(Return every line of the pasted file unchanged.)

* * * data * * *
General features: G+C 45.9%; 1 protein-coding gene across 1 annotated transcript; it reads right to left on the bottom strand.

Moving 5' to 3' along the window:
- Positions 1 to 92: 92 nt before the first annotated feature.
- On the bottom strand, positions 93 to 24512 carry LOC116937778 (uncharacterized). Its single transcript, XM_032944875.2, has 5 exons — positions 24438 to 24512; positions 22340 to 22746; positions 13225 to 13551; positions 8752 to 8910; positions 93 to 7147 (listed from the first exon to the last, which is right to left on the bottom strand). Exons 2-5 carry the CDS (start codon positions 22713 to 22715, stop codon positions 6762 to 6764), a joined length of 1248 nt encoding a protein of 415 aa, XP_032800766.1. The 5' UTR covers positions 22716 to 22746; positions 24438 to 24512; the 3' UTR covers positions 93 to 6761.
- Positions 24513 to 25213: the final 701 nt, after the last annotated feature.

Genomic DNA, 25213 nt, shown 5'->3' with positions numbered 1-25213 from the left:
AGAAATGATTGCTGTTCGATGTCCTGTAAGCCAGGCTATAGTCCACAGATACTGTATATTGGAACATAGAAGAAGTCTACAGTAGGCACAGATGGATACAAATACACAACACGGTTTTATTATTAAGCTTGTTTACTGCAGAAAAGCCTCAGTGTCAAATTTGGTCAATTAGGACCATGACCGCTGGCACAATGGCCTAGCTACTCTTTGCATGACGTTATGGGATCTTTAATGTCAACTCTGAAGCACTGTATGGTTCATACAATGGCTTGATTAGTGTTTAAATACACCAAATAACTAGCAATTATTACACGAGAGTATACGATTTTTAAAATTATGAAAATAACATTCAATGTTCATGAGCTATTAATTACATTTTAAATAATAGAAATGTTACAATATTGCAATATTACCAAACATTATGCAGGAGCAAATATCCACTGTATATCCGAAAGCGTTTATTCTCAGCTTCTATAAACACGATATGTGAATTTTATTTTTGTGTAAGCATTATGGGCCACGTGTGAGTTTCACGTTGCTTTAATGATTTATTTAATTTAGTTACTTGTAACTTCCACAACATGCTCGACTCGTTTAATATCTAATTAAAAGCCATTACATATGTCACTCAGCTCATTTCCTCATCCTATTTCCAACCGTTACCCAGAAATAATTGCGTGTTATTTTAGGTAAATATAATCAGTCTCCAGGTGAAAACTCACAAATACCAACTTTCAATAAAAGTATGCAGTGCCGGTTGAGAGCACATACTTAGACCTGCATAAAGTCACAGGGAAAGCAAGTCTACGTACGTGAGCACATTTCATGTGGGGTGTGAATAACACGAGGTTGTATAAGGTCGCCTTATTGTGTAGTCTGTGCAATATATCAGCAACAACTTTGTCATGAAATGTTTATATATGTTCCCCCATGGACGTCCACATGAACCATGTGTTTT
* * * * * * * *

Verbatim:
General features: G+C 45.9%; 1 protein-coding gene across 1 annotated transcript; it reads right to left on the bottom strand.

Moving 5' to 3' along the window:
- Positions 1 to 92: 92 nt before the first annotated feature.
- On the bottom strand, positions 93 to 24512 carry LOC116937778 (uncharacterized). Its single transcript, XM_032944875.2, has 5 exons — positions 24438 to 24512; positions 22340 to 22746; positions 13225 to 13551; positions 8752 to 8910; positions 93 to 7147 (listed from the first exon to the last, which is right to left on the bottom strand). Exons 2-5 carry the CDS (start codon positions 22713 to 22715, stop codon positions 6762 to 6764), a joined length of 1248 nt encoding a protein of 415 aa, XP_032800766.1. The 5' UTR covers positions 22716 to 22746; positions 24438 to 24512; the 3' UTR covers positions 93 to 6761.
- Positions 24513 to 25213: the final 701 nt, after the last annotated feature.

Genomic DNA, 25213 nt, shown 5'->3' with positions numbered 1-25213 from the left:
AGAAATGATTGCTGTTCGATGTCCTGTAAGCCAGGCTATAGTCCACAGATACTGTATATTGGAACATAGAAGAAGTCTACAGTAGGCACAGATGGATACAAATACACAACACGGTTTTATTATTAAGCTTGTTTACTGCAGAAAAGCCTCAGTGTCAAATTTGGTCAATTAGGACCATGACCGCTGGCACAATGGCCTAGCTACTCTTTGCATGACGTTATGGGATCTTTAATGTCAACTCTGAAGCACTGTATGGTTCATACAATGGCTTGATTAGTGTTTAAATACACCAAATAACTAGCAATTATTACACGAGAGTATACGATTTTTAAAATTATGAAAATAACATTCAATGTTCATGAGCTATTAATTACATTTTAAATAATAGAAATGTTACAATATTGCAATATTACCAAACATTATGCAGGAGCAAATATCCACTGTATATCCGAAAGCGTTTATTCTCAGCTTCTATAAACACGATATGTGAATTTTATTTTTGTGTAAGCATTATGGGCCACGTGTGAGTTTCACGTTGCTTTAATGATTTATTTAATTTAGTTACTTGTAACTTCCACAACATGCTCGACTCGTTTAATATCTAATTAAAAGCCATTACATATGTCACTCAGCTCATTTCCTCATCCTATTTCCAACCGTTACCCAGAAATAATTGCGTGTTATTTTAGGTAAATATAATCAGTCTCCAGGTGAAAACTCACAAATACCAACTTTCAATAAAAGTATGCAGTGCCGGTTGAGAGCACATACTTAGACCTGCATAAAGTCACAGGGAAAGCAAGTCTACGTACGTGAGCACATTTCATGTGGGGTGTGAATAACACGAGGTTGTATAAGGTCGCCTTATTGTGTAGTCTGTGCAATATATCAGCAACAACTTTGTCATGAAATGTTTATATATGTTCCCCCATGGACGTCCACATGAACCATGTGTTTT